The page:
CNC milling is an automated, subtractive manufacturing technology designed to remove material in a controlled, pre-programmed manner to produce parts. Almost any material can be processed using CNC milling, including  metal, plastic, and wood. CNC mills require specialized operators, but once programmed, they can produces parts without continuous supervision. Engine blocks, gears, brackets, and various other components are produced with CNC mills.

A quick note on CNC milling vs CNC turning: CNC milling works by a moving tool across a stationary workpiece, whereas CNC turning rotates the workpiece, and a stationary tool does the cutting.

CNC Parts

The CNC Milling Process

A CNC mill introduces a cutting tool into a stationary workpiece, automatically driving the tool through the material as the tool spins. Below is the basic workflow for CNC machine milling:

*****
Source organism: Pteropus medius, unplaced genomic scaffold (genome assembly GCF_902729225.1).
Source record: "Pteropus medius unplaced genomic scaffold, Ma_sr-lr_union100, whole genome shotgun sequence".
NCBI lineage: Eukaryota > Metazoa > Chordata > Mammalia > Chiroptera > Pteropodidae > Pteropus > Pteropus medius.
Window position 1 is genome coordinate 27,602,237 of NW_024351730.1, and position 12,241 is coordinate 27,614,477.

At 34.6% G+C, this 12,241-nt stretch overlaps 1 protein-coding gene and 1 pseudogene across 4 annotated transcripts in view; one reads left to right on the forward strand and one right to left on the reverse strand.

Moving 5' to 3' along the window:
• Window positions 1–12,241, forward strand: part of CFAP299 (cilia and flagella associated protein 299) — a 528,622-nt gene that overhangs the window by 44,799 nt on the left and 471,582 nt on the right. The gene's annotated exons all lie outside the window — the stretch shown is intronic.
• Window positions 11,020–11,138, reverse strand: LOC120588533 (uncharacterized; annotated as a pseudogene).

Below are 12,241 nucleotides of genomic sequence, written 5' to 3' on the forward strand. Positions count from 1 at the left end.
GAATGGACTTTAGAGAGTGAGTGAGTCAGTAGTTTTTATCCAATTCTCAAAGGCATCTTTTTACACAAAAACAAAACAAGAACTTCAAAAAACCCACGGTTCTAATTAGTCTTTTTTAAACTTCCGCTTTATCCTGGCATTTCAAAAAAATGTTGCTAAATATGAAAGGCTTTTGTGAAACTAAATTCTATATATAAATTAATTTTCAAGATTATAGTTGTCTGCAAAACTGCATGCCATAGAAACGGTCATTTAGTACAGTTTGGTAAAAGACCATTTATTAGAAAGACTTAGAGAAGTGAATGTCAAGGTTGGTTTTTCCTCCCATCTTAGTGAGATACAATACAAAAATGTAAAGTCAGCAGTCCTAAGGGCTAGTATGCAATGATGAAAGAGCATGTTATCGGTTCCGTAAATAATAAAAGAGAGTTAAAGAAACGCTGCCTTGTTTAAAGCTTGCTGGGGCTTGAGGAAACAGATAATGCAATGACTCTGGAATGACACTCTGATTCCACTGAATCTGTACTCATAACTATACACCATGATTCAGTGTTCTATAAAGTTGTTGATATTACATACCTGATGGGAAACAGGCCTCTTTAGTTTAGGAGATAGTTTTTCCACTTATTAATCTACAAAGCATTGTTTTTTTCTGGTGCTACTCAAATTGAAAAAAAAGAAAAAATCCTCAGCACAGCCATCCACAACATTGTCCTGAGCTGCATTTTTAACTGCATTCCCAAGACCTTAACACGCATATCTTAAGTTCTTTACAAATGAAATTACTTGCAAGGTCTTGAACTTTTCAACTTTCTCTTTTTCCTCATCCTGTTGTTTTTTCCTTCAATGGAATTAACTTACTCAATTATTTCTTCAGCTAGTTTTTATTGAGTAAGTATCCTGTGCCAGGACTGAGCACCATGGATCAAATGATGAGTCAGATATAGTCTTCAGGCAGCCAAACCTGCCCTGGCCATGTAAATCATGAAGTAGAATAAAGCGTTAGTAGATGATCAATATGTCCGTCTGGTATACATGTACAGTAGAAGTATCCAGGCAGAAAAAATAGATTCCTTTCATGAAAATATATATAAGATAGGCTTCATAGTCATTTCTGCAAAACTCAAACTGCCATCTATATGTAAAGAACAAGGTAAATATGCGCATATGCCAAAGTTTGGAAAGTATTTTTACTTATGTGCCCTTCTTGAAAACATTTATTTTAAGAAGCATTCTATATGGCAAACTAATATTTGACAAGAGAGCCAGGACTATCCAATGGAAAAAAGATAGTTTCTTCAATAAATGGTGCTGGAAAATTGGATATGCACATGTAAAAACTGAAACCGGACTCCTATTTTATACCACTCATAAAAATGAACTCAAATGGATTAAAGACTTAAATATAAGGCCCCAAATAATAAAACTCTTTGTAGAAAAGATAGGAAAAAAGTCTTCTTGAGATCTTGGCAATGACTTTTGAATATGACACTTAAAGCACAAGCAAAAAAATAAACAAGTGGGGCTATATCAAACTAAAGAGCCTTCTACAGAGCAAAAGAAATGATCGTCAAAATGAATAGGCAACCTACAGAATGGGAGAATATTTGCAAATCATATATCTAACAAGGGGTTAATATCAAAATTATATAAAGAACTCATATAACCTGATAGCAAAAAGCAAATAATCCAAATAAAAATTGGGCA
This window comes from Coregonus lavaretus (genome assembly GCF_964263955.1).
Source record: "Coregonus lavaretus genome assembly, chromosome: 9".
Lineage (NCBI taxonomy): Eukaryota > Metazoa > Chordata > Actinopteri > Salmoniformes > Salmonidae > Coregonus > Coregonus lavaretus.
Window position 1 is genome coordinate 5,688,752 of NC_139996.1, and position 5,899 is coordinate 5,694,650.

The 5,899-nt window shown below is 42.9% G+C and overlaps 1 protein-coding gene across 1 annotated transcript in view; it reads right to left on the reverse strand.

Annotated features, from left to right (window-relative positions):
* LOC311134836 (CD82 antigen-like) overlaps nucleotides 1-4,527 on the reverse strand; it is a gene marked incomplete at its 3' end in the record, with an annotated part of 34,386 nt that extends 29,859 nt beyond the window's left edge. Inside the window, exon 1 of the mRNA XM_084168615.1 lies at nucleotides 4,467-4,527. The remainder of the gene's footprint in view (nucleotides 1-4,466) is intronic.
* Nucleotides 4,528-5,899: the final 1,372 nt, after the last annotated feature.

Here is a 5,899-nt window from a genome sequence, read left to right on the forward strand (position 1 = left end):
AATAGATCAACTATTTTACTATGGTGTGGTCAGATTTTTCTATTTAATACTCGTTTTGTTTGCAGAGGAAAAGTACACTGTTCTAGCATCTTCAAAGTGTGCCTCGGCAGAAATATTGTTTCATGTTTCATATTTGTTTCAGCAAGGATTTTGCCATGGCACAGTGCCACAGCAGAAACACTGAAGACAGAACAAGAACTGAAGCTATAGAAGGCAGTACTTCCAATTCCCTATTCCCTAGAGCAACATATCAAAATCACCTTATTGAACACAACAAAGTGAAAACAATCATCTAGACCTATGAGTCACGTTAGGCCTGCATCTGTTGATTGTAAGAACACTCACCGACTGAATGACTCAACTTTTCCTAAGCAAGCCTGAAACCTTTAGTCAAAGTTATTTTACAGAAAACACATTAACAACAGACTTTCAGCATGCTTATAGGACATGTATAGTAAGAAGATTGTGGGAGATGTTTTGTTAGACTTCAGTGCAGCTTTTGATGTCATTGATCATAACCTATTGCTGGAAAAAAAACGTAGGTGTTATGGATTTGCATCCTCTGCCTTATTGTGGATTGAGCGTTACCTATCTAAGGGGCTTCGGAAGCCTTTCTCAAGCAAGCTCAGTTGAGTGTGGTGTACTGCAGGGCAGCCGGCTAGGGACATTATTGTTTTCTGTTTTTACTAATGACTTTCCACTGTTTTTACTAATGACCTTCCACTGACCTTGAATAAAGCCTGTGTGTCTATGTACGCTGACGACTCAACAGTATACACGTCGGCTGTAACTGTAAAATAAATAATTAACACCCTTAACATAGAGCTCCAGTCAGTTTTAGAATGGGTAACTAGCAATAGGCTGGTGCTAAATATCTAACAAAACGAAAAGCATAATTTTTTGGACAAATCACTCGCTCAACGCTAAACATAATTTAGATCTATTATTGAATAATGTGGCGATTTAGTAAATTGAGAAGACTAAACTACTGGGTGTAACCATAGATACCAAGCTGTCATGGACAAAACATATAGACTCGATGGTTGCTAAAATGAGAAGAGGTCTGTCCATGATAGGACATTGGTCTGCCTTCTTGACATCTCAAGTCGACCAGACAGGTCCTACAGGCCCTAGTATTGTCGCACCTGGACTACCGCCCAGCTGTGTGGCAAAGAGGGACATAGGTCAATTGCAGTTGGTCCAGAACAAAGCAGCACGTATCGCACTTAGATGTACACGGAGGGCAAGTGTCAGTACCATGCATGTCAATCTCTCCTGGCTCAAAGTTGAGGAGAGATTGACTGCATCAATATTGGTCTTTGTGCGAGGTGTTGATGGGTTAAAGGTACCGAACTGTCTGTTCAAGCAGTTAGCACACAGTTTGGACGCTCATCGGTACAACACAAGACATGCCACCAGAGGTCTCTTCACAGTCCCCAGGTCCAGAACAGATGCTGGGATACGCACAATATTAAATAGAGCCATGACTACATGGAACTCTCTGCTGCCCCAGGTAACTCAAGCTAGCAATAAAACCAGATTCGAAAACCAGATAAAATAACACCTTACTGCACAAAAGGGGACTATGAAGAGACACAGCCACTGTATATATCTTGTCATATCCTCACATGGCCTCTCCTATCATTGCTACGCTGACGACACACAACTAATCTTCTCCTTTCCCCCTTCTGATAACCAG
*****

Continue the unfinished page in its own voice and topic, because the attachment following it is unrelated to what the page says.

Design: The part is designed with 3D CAD (Computer-Aided Design) software using relevant DFM.You can check out our free CNC Design Guide  for some expert tips on designing your next CNC milled part. 

  1. CAM: Once the CAD design is complete, it must be processed using CAM (Computer-Aided Manufacturing) software. CAM helps convert the 3D model into a set of instructions to tell the machine how to make it — i.e. which cutting tool to use when, the speeds and feeds, when to engage coolant, and when to probe specific features. Some may know these instructions as G-code for CNC machining, or have programmed CNC machine tooling and table positioning based off a coordinate system. Thankfully, this programming is mostly automated with CAM software.
  1. Machining: The output from the CAM software is then loaded into the CNC machine, the workpieces (raw materials) are loaded into fixtures, and the CNC milling takes place. After the parts are finished, they’re unloaded from the CNC milling machine for assembly, consumer delivery, or post-processing. 
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